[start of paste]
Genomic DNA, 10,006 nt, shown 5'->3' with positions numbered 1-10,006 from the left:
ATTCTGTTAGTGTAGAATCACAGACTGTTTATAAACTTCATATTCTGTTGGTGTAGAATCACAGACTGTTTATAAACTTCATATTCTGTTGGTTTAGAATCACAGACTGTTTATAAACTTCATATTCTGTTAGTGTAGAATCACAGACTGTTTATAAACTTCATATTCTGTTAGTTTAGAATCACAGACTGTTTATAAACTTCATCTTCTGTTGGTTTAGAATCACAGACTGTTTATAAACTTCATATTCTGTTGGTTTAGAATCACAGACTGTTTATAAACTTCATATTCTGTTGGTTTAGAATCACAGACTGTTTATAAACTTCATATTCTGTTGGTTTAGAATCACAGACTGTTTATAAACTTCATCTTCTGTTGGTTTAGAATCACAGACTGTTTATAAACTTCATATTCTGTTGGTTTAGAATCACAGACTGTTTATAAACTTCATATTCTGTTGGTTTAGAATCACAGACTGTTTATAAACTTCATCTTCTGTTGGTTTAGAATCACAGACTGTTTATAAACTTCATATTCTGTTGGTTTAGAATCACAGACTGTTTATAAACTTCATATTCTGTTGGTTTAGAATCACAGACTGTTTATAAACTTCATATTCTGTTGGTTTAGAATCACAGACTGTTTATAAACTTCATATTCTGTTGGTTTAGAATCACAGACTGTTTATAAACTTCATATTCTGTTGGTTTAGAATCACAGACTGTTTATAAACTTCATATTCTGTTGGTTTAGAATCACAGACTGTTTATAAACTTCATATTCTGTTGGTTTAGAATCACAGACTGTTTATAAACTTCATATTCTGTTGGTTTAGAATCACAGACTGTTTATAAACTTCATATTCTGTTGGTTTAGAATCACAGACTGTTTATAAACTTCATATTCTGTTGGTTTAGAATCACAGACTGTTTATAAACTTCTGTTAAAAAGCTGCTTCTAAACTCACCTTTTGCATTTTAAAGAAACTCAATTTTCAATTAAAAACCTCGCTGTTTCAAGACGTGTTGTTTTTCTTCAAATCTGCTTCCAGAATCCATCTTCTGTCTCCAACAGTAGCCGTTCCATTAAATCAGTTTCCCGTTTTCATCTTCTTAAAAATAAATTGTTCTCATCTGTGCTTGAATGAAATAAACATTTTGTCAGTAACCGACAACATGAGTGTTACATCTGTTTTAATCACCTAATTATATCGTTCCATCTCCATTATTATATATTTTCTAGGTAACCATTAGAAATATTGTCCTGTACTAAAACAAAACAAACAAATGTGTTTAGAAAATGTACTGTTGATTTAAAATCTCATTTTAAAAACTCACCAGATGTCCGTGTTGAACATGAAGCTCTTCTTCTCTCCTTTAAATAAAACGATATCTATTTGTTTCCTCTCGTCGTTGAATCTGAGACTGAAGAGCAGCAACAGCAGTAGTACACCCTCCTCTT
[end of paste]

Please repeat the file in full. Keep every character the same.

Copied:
Genomic DNA, 10,006 nt, shown 5'->3' with positions numbered 1-10,006 from the left:
ATTCTGTTAGTGTAGAATCACAGACTGTTTATAAACTTCATATTCTGTTGGTGTAGAATCACAGACTGTTTATAAACTTCATATTCTGTTGGTTTAGAATCACAGACTGTTTATAAACTTCATATTCTGTTAGTGTAGAATCACAGACTGTTTATAAACTTCATATTCTGTTAGTTTAGAATCACAGACTGTTTATAAACTTCATCTTCTGTTGGTTTAGAATCACAGACTGTTTATAAACTTCATATTCTGTTGGTTTAGAATCACAGACTGTTTATAAACTTCATATTCTGTTGGTTTAGAATCACAGACTGTTTATAAACTTCATATTCTGTTGGTTTAGAATCACAGACTGTTTATAAACTTCATCTTCTGTTGGTTTAGAATCACAGACTGTTTATAAACTTCATATTCTGTTGGTTTAGAATCACAGACTGTTTATAAACTTCATATTCTGTTGGTTTAGAATCACAGACTGTTTATAAACTTCATCTTCTGTTGGTTTAGAATCACAGACTGTTTATAAACTTCATATTCTGTTGGTTTAGAATCACAGACTGTTTATAAACTTCATATTCTGTTGGTTTAGAATCACAGACTGTTTATAAACTTCATATTCTGTTGGTTTAGAATCACAGACTGTTTATAAACTTCATATTCTGTTGGTTTAGAATCACAGACTGTTTATAAACTTCATATTCTGTTGGTTTAGAATCACAGACTGTTTATAAACTTCATATTCTGTTGGTTTAGAATCACAGACTGTTTATAAACTTCATATTCTGTTGGTTTAGAATCACAGACTGTTTATAAACTTCATATTCTGTTGGTTTAGAATCACAGACTGTTTATAAACTTCATATTCTGTTGGTTTAGAATCACAGACTGTTTATAAACTTCATATTCTGTTGGTTTAGAATCACAGACTGTTTATAAACTTCTGTTAAAAAGCTGCTTCTAAACTCACCTTTTGCATTTTAAAGAAACTCAATTTTCAATTAAAAACCTCGCTGTTTCAAGACGTGTTGTTTTTCTTCAAATCTGCTTCCAGAATCCATCTTCTGTCTCCAACAGTAGCCGTTCCATTAAATCAGTTTCCCGTTTTCATCTTCTTAAAAATAAATTGTTCTCATCTGTGCTTGAATGAAATAAACATTTTGTCAGTAACCGACAACATGAGTGTTACATCTGTTTTAATCACCTAATTATATCGTTCCATCTCCATTATTATATATTTTCTAGGTAACCATTAGAAATATTGTCCTGTACTAAAACAAAACAAACAAATGTGTTTAGAAAATGTACTGTTGATTTAAAATCTCATTTTAAAAACTCACCAGATGTCCGTGTTGAACATGAAGCTCTTCTTCTCTCCTTTAAATAAAACGATATCTATTTGTTTCCTCTCGTCGTTGAATCTGAGACTGAAGAGCAGCAACAGCAGTAGTACACCCTCCTCTT